All the men of “military age” that left Egypt have died in the desert and the people enter into the land first promised to Abraham. As a sign of their covenant relationship, also established under Abraham, all the males are circumcised. This was a physical sign of belonging, much as baptism is a sacred and symbolic sign of our belonging to the family of God. Now we get to today’s passage. After the circumcisions are complete, God says to Joshua, “Today I have rolled away the reproach of Egypt from you”. In Egypt the people were slaves, they were heavily oppressed, and they experienced pain and suffering. In marking the Israelites as the chosen people once again, God is rolling away the time in Egypt and delivering them to a new land and back into relationship with Him. God is restoring and redeeming the people.

It was the people’s sin that made the journey last 40 years. If the Israelites were without sin, they could have walked straight from Egypt to the Promised Land in a matter of weeks. We too walk a similar path.

Our journey to become more and more like Jesus takes a lifetime. For those blessed with long life, it can take longer than 40 years. If we were without sin we would profess Jesus as Lord and Savior and go straight to heaven. But we are not without sin. Our faith journey, no matter how long or short, is just like the Israelites’ wander in the desert. We have times when we are very close to God in our walk of faith. We have our moments when God parts the sea and we walk right through it. But we also have times when we sin and live outside of a relationship with God. We have times when we worship idols and when we choose to separate ourselves from God. Just as God did not leave the Israelites to all die in the desert, God does not leave us lost in our sin. Why? Because God loves us. God reminds us over and over that we are all a beloved child of God and God goes to work over and over to restore and redeem us once again. Thanks be to God!

Prayer: Lord, at times I wander. We all do. When I do, call my name, bring me back to you. Restore and redeem me from my sins. But that is not all I am. At times, I walk closely with you, rejoicing in your love and presence. Help me to be there more often. Thank you Lord. Amen.


1 Comment

King

Reading: Psalm 132

Verses 3 and 5: “I will not enter my house or go to my bed – till I find a place for the Lord”.

David proclaims that he will not stop until he finds a place for God to dwell. He will not go home or to bed until he finds a place for God. David is operating under the assumption that God will dwell in a building. While God did reside the in the tabernacle or temple for a while, in general God is not found in one place.

When we speak of finding a place for God today, it is referring to a place in our hearts. There, in our heart, Jesus prefers to sit on the throne. I think that is where we want Jesus to be too. Yet we can sure struggle at times living with Jesus as the real Lord of our life. We find all sorts of idols to chase after and, in doing so, give them priority in our lives. Jesus is often dethroned while we pursue wealth or popularity or titles or other bright, shiny objects.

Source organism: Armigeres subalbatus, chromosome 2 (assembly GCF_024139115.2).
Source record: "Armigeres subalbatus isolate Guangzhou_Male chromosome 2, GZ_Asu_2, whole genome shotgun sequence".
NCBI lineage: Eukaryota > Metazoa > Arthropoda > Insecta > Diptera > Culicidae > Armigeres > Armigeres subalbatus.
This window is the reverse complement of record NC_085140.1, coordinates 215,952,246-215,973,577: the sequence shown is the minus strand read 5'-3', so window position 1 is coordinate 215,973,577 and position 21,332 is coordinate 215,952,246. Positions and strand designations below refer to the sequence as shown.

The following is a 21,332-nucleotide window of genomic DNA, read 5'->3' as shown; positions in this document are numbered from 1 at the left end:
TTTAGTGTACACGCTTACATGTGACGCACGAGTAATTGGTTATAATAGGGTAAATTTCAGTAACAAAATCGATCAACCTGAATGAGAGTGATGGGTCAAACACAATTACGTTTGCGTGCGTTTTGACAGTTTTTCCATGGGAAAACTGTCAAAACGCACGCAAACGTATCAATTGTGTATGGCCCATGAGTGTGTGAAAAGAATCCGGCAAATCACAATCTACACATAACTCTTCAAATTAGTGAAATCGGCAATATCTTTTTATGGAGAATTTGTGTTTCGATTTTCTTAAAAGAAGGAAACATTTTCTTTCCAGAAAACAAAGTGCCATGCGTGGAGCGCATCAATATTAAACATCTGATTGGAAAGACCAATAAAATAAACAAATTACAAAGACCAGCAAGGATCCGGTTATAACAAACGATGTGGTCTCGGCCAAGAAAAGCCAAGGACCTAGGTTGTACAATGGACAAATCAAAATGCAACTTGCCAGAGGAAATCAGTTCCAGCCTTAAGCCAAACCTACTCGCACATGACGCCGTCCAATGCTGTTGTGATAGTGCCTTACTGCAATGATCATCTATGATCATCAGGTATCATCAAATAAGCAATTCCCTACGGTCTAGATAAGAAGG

I am drawn to the “where would I be…” questions. Where would I be without that new car? Still driving that reliable older car. Where would I be without that extra $500 I worked so hard for? Still living a comfortable life. Where would I be without that title that took so much effort to attain? Still happily serving my church.

But then I get to question: where would I be without Jesus? I do not want to think about the answers to that question. It is then that I realize just how much I need Jesus to be the Lord of my life, to ever sit on the throne. How about you?

Prayer: Lord, you are all that really matters in my life. Be the king of my heart each and every day. I ask this humbly and knowing that I need you desperately. Jesus, be my king. Amen.


Leave a comment

The One with Plans

Reading: 1 Kings 2:10-12 & 3:3-5

Verse 3:5 – “At Gibeon the Lord appeared to Solomon during the night… and said, ‘Ask for whatever you want me to give you'”.

In our passage today, God meets Solomon in a most unexpected place and in a surprising way. In the opening verses of our passage we learn that David has died after ruling for forty years. We recall that Solomon was the second child born to David and Bathsheba. At the time of David’s death, Solomon was the clear choice as heir to the throne. Solomon grew up during David’s reign and had learned much from his father. Once king, Solomon quickly consolidated power. (This bloody and ruthless process is detailed in the verses that our reading skips over.)

In Chapter 3, verse 3, we see what appears to be the two sides of Solomon’s faith. On the one hand, Solomon “showed his love for the Lord” by walking as his father had: keeping God’s statutes. But on the other hand, we are also told that Solomon “offered sacrifices and burnt offerings on the high places”. In doing so he was worshipping idols as he followed Canaanite practices. This apparent contradiction brings to mind the words spoken to the church in Laodicea in Revelation 3. The angel tells them that they are lukewarm – neither hot nor cold – and that they will be “spit out” by Jesus. In the Old Testament God is always displeased with all forms of idol worship. We expect to next read that God strikes down Solomon and finds a new king.